Minor League Teams Set To Celebrate Eclipse Day
On Aug. 21, a total solar eclipse will occur over the United States for the first time since 1918. Parts of the country from Oregon to South Carolina will experience totality at various points throughout the day, and you'd better believe minor league teams are ready with promotions to commemorate the event.
Some, like the Salem-Keizer Volcanoes, have had the date circled on their calendars (or an at least an alarm set on their smartphones) years in advance. As it happens, their owner, Jerry Walker, had friends in (very) high places who could help out the team.
"Jerry's brother, Jim, writes physics books for colleges, so he sort of has a pulse on these things," Lisa Walker, Jerry's husband and Salem-Keizer co-owner, said. "He mentioned to us two or three years ago that something big was headed our way, and that we might want to pay attention to it."
Salem is scheduled to reach totality at 10:19 a.m., which is normally a bit early for the minor leagues. So the Volcanoes adapted. On that day, the team will open its gates at 5:00 a.m., hand out special eclipse-viewing glasses, serve fans breakfast and then begin play at 9:35 a.m., the earliest game time in franchise history. But if the eclipse is happening at 10:19, one might ask, why not start the game at 10:30, after the phenomenon has passed?
If they did that, then how would they be able to lay claim to the minor leagues' first eclipse delay?
"Jim had basically kept us abreast of it, and then NASA themselves got in touch with us last August or September," Lisa Walker explained. "They were talking to us about it and mentioned what was going on and that they were totally excited because it was the first-ever delay of game for an eclipse."
Although they won't delay their game for the eclipse, 3,000 miles away the Charleston RiverDogs have their own plans to celebrate the occasion.
Like the Volcanoes, the RiverDogs have been planning their eclipse tribute for a long while. They've been in communication with nearby College of Charleston as well as NASA for a year to help come up with ideas. Their game that day begins at 4:05, and they'll open the doors at Joseph P. Riley Park at 1:05 to let fans in for a host of educational activities.
On Sunday and Monday (the day of the eclipse), NASA will bring its "Driven To Explore" trailer, complete with lunar rock samples, to the stadium. They also plan to livestream the event via a camera in a balloon, and will have plenty of experts on hand from Kennedy Space Center and Goddard Space Center to answer fans' questions. The eclipse itself will occur during the pre-game festivities, so they won't delay the game for the eclipse, which will occur around 2:15 p.m. local time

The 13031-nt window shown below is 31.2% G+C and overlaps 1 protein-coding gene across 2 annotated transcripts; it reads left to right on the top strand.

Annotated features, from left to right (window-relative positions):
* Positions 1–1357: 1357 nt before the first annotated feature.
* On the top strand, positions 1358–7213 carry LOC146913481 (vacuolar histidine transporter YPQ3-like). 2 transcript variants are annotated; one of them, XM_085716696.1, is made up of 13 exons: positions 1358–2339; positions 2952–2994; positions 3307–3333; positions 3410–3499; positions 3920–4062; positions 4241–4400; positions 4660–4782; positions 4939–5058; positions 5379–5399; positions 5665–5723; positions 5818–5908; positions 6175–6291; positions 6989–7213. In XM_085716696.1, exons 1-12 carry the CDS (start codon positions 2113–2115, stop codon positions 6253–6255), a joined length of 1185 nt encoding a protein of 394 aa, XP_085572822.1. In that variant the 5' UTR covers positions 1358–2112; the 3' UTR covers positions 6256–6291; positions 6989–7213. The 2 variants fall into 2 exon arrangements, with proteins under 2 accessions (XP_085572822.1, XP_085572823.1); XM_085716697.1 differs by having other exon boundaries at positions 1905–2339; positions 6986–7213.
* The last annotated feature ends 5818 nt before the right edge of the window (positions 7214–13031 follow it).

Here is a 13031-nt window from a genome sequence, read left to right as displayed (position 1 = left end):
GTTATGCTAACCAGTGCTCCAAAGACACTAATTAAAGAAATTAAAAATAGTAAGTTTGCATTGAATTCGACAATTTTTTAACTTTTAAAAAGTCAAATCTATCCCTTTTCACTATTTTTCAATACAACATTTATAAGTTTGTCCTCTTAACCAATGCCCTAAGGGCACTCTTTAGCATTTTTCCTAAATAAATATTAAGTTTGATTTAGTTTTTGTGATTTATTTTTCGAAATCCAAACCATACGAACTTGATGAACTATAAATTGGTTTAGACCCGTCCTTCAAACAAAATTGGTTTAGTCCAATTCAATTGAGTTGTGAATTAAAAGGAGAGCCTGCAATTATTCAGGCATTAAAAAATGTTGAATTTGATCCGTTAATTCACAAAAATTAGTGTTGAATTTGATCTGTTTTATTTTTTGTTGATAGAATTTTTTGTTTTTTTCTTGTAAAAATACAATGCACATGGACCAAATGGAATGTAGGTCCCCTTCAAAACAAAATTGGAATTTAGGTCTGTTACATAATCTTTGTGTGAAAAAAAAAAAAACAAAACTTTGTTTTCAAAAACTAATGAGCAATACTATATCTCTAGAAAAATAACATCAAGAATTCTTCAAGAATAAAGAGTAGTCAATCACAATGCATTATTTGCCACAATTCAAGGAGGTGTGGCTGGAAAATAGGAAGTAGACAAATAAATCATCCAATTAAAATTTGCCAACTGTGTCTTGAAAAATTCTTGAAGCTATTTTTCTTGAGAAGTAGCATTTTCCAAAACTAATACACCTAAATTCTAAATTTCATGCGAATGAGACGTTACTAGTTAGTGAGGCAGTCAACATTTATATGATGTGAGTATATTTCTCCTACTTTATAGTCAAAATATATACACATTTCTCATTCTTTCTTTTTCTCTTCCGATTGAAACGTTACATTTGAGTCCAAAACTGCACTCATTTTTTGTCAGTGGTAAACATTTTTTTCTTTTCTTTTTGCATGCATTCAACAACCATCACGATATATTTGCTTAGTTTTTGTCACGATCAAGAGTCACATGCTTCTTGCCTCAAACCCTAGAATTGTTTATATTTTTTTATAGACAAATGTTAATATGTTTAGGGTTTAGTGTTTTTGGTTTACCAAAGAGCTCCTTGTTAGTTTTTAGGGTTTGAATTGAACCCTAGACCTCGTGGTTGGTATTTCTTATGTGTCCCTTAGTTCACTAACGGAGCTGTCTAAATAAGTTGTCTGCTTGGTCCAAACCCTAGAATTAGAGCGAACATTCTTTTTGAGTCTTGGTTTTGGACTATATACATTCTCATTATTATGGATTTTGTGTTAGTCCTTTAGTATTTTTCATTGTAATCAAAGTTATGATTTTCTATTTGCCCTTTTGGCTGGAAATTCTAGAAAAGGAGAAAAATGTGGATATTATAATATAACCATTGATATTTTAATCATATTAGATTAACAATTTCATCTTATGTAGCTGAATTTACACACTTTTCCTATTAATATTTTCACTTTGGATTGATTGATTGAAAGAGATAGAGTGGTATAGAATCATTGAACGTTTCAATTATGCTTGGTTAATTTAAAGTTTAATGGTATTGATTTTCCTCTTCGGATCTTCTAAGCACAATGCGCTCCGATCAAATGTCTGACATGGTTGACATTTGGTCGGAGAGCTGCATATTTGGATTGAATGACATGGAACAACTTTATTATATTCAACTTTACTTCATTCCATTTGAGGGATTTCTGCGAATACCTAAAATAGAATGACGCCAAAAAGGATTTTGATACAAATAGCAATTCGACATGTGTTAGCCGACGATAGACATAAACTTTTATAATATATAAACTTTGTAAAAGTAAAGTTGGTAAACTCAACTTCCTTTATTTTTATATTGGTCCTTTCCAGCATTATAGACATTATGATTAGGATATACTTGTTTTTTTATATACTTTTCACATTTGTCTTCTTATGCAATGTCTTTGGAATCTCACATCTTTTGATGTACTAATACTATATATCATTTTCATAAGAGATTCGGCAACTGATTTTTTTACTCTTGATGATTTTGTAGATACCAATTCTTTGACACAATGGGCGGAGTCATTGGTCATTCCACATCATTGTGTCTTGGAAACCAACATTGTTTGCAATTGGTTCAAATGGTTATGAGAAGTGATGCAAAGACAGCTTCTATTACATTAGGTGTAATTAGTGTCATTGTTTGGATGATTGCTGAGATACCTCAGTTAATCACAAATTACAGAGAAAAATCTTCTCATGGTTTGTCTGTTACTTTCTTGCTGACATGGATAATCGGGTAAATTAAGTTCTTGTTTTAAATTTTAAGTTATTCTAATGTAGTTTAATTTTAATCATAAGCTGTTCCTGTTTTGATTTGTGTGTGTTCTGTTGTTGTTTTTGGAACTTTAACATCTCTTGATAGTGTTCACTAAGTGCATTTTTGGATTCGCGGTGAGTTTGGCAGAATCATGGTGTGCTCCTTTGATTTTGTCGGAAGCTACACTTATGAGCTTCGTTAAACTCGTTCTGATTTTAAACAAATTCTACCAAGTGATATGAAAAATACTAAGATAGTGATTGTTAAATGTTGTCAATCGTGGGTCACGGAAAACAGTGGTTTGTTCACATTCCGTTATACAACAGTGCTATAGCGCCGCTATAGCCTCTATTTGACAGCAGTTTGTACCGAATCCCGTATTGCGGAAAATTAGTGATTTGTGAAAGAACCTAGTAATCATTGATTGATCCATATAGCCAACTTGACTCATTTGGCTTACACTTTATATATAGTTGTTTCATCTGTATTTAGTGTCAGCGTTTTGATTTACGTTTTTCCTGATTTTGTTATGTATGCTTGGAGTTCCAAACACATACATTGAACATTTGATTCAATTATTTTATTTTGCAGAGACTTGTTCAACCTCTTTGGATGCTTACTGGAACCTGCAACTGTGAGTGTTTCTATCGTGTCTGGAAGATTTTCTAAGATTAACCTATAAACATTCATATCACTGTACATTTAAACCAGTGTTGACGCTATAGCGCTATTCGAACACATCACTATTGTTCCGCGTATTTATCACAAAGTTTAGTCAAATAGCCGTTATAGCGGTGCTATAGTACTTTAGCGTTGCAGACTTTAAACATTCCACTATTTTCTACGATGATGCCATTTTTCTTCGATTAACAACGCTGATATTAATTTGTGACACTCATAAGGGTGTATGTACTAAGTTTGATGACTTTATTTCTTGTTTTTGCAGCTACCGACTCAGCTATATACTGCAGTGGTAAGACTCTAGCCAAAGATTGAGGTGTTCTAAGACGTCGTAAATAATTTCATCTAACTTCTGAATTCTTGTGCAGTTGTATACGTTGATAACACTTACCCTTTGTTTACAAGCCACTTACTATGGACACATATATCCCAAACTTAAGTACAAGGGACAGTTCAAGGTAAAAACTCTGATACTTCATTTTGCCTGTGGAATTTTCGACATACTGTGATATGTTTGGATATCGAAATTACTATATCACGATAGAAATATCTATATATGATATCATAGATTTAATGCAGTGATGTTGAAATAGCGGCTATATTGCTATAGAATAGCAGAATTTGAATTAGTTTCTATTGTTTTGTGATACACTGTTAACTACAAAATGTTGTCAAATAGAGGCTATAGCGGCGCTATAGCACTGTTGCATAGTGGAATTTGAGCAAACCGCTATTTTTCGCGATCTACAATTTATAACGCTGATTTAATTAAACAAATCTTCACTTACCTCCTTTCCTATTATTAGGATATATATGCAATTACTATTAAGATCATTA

. NASA and Boeing have teamed up to provide viewing glasses for fans.
The RiverDogs are also planning to collaborate with the Volcanoes on a coast-to-coast first pitch. A NASA scientist will be on-hand at Volcanoes Stadium to throw out the first pitch and then, via the magic of video editing, will throw that ball all the way across the country. After the video of the epic toss plays in Charleston, another NASA scientist will throw out that game's first pitch.
Both the Volcanoes and the RiverDogs (as well as the Bowling Green Hot Rods, Nashville Sounds and Columbia Fireflies) are planning to wear special jerseys to commemorate the occasion. The Volcanoes are going with a "Total Eclipse of the Park" (try not singing that slogan) theme, while the RiverDogs have opted for a more scientific angle for their day's uniforms.
"We have custom uniforms that we will auction off after the game. They are clean and simple, but reflect the unique event," RiverDogs director of promotions Nate Kurant. "Among other elements, they include the exact latitude and longitude points of home plate, as well as the start time and duration of the eclipse, all according to NASA."Minor league teams collaborate and overlap on promotions all the time. Bark in the Park nights are legion across the country. Fauxback and What-If nights have become staples throughout the minors. Teams change their names and jerseys on a whim. But rarely do clubs across America get a chance to coordinate on one promotion years in advance. That all changes on Aug. 21, when across the country will turn to the sun.
And even though they're all trying to add their own twist to the event, they're all there to celebrate the same ultra-rare event.
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Once games return to minor league ballparks, things are going to look very different.
"Our goal is to have the most engaging and educational event throughout the MiLB," Kurant said. "We know people are a little extra excited to be in our city with the eclipse finishing here, and we want to put on an event that is great for all fans that share this day with us."